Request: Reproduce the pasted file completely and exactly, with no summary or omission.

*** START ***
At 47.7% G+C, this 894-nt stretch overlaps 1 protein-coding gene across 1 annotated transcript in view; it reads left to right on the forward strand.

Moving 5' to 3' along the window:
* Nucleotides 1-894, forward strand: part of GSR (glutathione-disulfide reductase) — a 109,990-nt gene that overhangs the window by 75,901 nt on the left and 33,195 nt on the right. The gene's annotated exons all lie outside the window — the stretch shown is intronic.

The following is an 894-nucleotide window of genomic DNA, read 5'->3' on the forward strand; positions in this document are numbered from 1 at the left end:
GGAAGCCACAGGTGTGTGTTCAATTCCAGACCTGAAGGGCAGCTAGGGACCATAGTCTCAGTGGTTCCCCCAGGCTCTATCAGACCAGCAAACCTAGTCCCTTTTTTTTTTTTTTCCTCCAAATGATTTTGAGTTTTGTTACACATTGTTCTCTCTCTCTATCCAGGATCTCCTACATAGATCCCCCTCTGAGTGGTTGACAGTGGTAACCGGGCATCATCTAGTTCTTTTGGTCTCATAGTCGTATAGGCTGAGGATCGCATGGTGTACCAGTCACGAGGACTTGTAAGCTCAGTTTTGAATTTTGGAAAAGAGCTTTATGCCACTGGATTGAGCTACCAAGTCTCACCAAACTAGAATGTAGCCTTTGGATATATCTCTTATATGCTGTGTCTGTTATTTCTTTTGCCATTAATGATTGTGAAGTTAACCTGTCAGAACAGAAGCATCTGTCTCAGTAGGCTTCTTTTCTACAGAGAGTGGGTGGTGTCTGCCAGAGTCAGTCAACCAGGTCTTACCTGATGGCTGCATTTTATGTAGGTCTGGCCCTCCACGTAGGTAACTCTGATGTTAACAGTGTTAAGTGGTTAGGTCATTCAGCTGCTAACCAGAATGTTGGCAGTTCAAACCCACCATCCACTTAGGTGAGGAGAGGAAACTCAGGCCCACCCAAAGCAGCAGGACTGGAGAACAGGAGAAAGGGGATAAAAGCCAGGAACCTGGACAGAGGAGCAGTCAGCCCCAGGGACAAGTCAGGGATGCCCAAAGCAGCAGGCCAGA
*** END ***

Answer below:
At 47.7% G+C, this 894-nt stretch overlaps 1 protein-coding gene across 1 annotated transcript in view; it reads left to right on the forward strand.

Moving 5' to 3' along the window:
* Nucleotides 1-894, forward strand: part of GSR (glutathione-disulfide reductase) — a 109,990-nt gene that overhangs the window by 75,901 nt on the left and 33,195 nt on the right. The gene's annotated exons all lie outside the window — the stretch shown is intronic.

The following is an 894-nucleotide window of genomic DNA, read 5'->3' on the forward strand; positions in this document are numbered from 1 at the left end:
GGAAGCCACAGGTGTGTGTTCAATTCCAGACCTGAAGGGCAGCTAGGGACCATAGTCTCAGTGGTTCCCCCAGGCTCTATCAGACCAGCAAACCTAGTCCCTTTTTTTTTTTTTTCCTCCAAATGATTTTGAGTTTTGTTACACATTGTTCTCTCTCTCTATCCAGGATCTCCTACATAGATCCCCCTCTGAGTGGTTGACAGTGGTAACCGGGCATCATCTAGTTCTTTTGGTCTCATAGTCGTATAGGCTGAGGATCGCATGGTGTACCAGTCACGAGGACTTGTAAGCTCAGTTTTGAATTTTGGAAAAGAGCTTTATGCCACTGGATTGAGCTACCAAGTCTCACCAAACTAGAATGTAGCCTTTGGATATATCTCTTATATGCTGTGTCTGTTATTTCTTTTGCCATTAATGATTGTGAAGTTAACCTGTCAGAACAGAAGCATCTGTCTCAGTAGGCTTCTTTTCTACAGAGAGTGGGTGGTGTCTGCCAGAGTCAGTCAACCAGGTCTTACCTGATGGCTGCATTTTATGTAGGTCTGGCCCTCCACGTAGGTAACTCTGATGTTAACAGTGTTAAGTGGTTAGGTCATTCAGCTGCTAACCAGAATGTTGGCAGTTCAAACCCACCATCCACTTAGGTGAGGAGAGGAAACTCAGGCCCACCCAAAGCAGCAGGACTGGAGAACAGGAGAAAGGGGATAAAAGCCAGGAACCTGGACAGAGGAGCAGTCAGCCCCAGGGACAAGTCAGGGATGCCCAAAGCAGCAGGCCAGA